Consumer confidence retreats in January, Conference Board says

Consumer confidence slipped in January after two consecutive months of gains, signaling that the expanding economy might be finally cooling off.

The Conference Board’s Consumer Confidence Index fell three points in January to 61.1, down from 64.8 in December, according to a news release issued Tuesday by the New York-based research association. The index had been making steady strides, ballooning from 40.9 in October, to 55.2 in November, and apparently peaking in the last month of the year.

The board attributed the drop to consumers’ more pessimistic evaluation of current and future business and the labor market conditions.  

The lone bright spot in 2012 was an increase in the number of consumers expecting more jobs in the months ahead.


“Consumers’ assessment of current business and labor market conditions turned more downbeat and is back to November 2011 levels,” said Lynn Franco, director of the Conference Board Consumer Research Center. “Regarding the short-term outlook, consumers are more upbeat about employment but less optimistic about business conditions and their income prospects. Recent increases in gasoline prices may have consumers feeling a little less confident this month."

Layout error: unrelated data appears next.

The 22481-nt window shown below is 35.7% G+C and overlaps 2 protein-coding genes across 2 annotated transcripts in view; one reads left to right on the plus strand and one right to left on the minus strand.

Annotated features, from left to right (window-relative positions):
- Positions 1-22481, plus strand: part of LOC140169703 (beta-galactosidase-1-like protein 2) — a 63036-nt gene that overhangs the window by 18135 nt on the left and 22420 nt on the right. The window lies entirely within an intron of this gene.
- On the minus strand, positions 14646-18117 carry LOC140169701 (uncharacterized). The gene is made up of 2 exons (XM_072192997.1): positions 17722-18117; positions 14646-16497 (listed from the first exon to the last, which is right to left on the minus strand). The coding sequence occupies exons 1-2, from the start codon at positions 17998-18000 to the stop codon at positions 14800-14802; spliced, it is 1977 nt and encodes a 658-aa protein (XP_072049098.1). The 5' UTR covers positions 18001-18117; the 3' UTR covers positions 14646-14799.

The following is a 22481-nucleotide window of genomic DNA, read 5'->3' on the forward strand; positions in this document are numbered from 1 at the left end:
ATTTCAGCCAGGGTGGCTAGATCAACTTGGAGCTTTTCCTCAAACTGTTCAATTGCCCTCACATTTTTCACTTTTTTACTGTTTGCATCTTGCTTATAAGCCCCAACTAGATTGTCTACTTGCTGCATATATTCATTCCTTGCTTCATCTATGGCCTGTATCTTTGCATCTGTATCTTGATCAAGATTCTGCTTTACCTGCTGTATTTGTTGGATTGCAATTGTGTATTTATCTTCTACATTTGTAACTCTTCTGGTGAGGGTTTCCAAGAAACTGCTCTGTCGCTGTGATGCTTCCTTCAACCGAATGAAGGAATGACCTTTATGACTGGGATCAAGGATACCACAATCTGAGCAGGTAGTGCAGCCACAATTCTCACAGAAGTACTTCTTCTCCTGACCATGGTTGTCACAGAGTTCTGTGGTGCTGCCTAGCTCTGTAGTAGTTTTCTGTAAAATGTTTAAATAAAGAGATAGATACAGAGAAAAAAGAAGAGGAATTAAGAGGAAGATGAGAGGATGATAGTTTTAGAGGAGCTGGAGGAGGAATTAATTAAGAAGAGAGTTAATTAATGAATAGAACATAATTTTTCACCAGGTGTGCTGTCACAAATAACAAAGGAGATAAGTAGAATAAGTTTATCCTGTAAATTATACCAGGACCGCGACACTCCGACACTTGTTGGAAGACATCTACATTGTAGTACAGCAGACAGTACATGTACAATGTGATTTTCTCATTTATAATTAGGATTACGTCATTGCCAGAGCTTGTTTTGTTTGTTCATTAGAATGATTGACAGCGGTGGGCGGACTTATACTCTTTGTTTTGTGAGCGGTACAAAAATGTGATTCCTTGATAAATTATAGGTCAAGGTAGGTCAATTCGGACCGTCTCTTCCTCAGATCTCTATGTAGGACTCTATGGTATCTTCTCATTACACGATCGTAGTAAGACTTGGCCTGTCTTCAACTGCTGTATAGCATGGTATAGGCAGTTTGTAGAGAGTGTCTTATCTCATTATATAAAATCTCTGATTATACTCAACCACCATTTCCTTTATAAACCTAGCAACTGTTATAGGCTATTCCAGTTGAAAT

Financial services group Credit Suisse also reported a “surprise decline” in consumer confidence Tuesday, but the Gallup Economic Confidence Index ended last week at a level similar to that of each of the past three weeks. The polling company reported in its news release that “confidence is up compared with December, and much improved over the highly negative readings of last fall and late summer.”


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